Friend drama is an inevitable part of life. Kids are engaged in a learning process as they make friendships, and there will be trial and error as they learn. Hurt feelings and disagreements will come up between any group of friends. Teaching them emotional awareness and the ability to communicate emotions can help kids learn to manage conflicts.
Parents and caregivers can help kids handle episodes of conflict by giving them strong communication tools. This is accomplished by:
Teaching children the words to express their feelings so they can explain their actions and reactions effectively Giving children opportunities to talk through what happened and how they feel about it without criticizing or judging them Helping children understand why they feel the way they do and what would make them feel better Teach Empathy and Emotional Intelligence
Empathy and emotional intelligence can bolster a child's communication skills. Both of these qualities involve being aware of and sensitive to other people's feelings. Understanding how others feel is the first step in teaching kids to respond in positive and appropriate ways.
Jamil Zaki, a Stanford University neuroscientist, told the Washington Post that empathy has three dimensions. "One is emotional, vicariously sharing what other people around us view," Zaki explained. "The other is cognitive, which is trying to understand what other people feel and why. And the third is compassion or empathic concern."
Adults can help kids learn about all the dimensions of empathy and emotions with actions such as:
Talking about feelings and connecting them to actions or situations Naming emotions and discussing what kids want when they feel a particular way Helping kids identify clues about emotions in other people Talking to children about how they can respond to others in empathetic and sympathetic ways Empathy and emotional intelligence are also tools that help kids identify incidents when others are not responding appropriately. Children who understand how empathetic relationships should feel will be better able to avoid or leave relationships with people who lack empathy.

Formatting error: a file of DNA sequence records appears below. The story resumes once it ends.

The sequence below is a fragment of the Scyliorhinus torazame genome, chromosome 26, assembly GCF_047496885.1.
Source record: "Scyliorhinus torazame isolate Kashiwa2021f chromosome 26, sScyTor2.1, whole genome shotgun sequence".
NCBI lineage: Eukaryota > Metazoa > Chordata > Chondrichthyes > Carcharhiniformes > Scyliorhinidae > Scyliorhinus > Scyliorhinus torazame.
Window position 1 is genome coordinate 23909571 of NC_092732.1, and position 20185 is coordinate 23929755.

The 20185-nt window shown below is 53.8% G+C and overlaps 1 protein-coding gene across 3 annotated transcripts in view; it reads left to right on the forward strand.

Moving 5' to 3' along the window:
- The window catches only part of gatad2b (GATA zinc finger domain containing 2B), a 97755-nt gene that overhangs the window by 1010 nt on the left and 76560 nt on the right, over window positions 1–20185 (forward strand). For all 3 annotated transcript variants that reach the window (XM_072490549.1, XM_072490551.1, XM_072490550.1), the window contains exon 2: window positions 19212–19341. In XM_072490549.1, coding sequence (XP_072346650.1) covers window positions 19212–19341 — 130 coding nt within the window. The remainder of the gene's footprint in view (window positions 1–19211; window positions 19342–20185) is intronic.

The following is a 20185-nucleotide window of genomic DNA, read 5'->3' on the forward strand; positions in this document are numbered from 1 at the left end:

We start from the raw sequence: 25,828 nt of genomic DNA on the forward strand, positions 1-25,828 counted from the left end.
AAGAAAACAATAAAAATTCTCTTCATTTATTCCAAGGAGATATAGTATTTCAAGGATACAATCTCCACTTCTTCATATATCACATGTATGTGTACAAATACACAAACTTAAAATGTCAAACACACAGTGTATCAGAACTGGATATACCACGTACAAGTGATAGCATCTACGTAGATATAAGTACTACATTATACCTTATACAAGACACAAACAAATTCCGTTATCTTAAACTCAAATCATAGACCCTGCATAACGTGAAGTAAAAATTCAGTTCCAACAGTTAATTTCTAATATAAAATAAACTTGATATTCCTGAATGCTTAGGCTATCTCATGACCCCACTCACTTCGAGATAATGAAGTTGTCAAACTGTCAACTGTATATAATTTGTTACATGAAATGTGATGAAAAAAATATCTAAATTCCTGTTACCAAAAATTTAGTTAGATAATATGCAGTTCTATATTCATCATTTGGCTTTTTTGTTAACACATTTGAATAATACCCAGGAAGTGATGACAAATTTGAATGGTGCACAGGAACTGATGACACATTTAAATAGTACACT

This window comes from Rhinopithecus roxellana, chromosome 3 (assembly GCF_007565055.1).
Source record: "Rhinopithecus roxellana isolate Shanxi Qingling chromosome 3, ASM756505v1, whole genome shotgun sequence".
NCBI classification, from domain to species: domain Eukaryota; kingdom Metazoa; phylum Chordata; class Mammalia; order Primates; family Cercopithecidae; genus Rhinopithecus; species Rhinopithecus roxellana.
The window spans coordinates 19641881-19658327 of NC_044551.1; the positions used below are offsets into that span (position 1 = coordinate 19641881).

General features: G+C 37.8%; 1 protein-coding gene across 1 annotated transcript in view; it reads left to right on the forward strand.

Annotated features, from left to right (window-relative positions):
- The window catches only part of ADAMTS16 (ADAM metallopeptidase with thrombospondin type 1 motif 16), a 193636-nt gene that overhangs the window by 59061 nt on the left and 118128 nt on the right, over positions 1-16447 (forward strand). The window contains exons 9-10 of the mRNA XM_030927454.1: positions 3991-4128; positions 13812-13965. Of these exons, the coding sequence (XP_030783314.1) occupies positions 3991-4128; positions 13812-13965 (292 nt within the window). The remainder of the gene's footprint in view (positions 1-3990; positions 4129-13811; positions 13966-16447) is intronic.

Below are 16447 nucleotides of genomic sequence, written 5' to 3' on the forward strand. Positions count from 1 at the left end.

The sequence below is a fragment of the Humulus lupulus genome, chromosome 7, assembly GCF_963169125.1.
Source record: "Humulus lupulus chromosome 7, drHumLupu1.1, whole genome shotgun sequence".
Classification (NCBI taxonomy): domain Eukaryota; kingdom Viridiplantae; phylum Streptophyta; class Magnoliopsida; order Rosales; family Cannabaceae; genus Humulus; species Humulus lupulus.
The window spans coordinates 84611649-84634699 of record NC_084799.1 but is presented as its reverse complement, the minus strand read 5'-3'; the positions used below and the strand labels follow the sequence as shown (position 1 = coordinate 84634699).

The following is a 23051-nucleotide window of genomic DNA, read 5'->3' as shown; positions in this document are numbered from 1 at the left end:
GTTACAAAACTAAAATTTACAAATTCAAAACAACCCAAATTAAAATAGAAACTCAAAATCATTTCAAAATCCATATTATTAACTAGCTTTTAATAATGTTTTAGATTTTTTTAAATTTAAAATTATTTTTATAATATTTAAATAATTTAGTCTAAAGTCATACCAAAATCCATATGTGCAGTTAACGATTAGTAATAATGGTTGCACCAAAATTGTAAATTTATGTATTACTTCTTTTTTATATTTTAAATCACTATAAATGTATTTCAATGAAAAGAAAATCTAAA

Identify Healthy vs. Unhealthy Friendships
Adults should keep an eye on their kids' friendships to make sure the relationship is healthy for the child. Unhealthy or toxic friendships can be detrimental to children, leading to possible emotional distress or engaging in harmful behaviors. As kids get older, harmful relationships may become abusive or coercive. If a child seems to be in an unhealthy friendship, talk to them about the situation.
Observe kids to ensure they and their friends behave in ways consistent with healthy relationships, such as:
Treating each other as equals Being honest and trustworthy Respecting personal boundaries Celebrating each other's successes Standing up for one another Refrain from using peer pressure In addition, look for signs of negative relationships, such as:
Power imbalances between friends Unkind words or behaviors Excessive interpersonal drama Excessive jealousy or possessiveness Excessive competition Controlling behaviors, using social exclusion or bullying Encouragement of rule-breaking Balance Online and Offline Friendships
Many kids, especially teens, interact with friends online. Kids use online gaming, social media, texting, and group communication tools like Discord to talk to friends they know in real life. Research shows that these interactions can deepen real-world friendships and allow kids to continue friendships with people who live far away.
However, online activity should not replace face-to-face interactions. A study from 2014 showed that screen time can affect how well kids interpret body language and facial expressions. Moreover, excessive online time causes a more sedentary lifestyle, which has negative health effects.
Another risk with online interactions is stranger danger. Kids may meet new people on virtual platforms and form friendships with them. Adults need to equip kids with knowledge of online safety to protect them from online predators. Parents should monitor their children's online interactions and employ parental controls on apps to protect kids from people who would harm them.
Encourage Shared Interests and Hobbies
Activities and hobbies are some of the best ways for kids and teens to meet new friends. Sports, art classes, Scout troops, religious youth groups, and after-school clubs are great ways for kids to meet other kids with their interests. This can be especially beneficial for kids who struggle in social situations or don't connect easily with peers. Finding others who already share at least one interest gives them a starting point for forming a friendship.